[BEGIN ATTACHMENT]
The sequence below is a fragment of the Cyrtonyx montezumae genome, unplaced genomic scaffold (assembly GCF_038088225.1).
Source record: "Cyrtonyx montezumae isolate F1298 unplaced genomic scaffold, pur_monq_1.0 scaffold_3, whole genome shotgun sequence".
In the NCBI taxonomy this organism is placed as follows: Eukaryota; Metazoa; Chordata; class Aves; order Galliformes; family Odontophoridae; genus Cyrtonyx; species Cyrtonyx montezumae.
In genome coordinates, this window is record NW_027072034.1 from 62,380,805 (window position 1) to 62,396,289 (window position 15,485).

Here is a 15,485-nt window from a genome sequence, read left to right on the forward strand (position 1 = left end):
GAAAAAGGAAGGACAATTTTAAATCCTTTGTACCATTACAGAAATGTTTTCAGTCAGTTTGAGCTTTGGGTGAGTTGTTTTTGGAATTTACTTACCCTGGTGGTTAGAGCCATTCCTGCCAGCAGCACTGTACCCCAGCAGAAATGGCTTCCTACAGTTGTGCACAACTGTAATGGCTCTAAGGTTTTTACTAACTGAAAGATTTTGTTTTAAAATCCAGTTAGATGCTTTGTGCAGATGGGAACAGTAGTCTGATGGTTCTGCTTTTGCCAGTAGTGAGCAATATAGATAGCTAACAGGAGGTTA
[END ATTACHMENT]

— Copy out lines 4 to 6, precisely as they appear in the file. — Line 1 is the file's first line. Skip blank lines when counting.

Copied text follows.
In genome coordinates, this window is record NW_027072034.1 from 62,380,805 (window position 1) to 62,396,289 (window position 15,485).

Here is a 15,485-nt window from a genome sequence, read left to right on the forward strand (position 1 = left end):
GAAAAAGGAAGGACAATTTTAAATCCTTTGTACCATTACAGAAATGTTTTCAGTCAGTTTGAGCTTTGGGTGAGTTGTTTTTGGAATTTACTTACCCTGGTGGTTAGAGCCATTCCTGCCAGCAGCACTGTACCCCAGCAGAAATGGCTTCCTACAGTTGTGCACAACTGTAATGGCTCTAAGGTTTTTACTAACTGAAAGATTTTGTTTTAAAATCCAGTTAGATGCTTTGTGCAGATGGGAACAGTAGTCTGATGGTTCTGCTTTTGCCAGTAGTGAGCAATATAGATAGCTAACAGGAGGTTA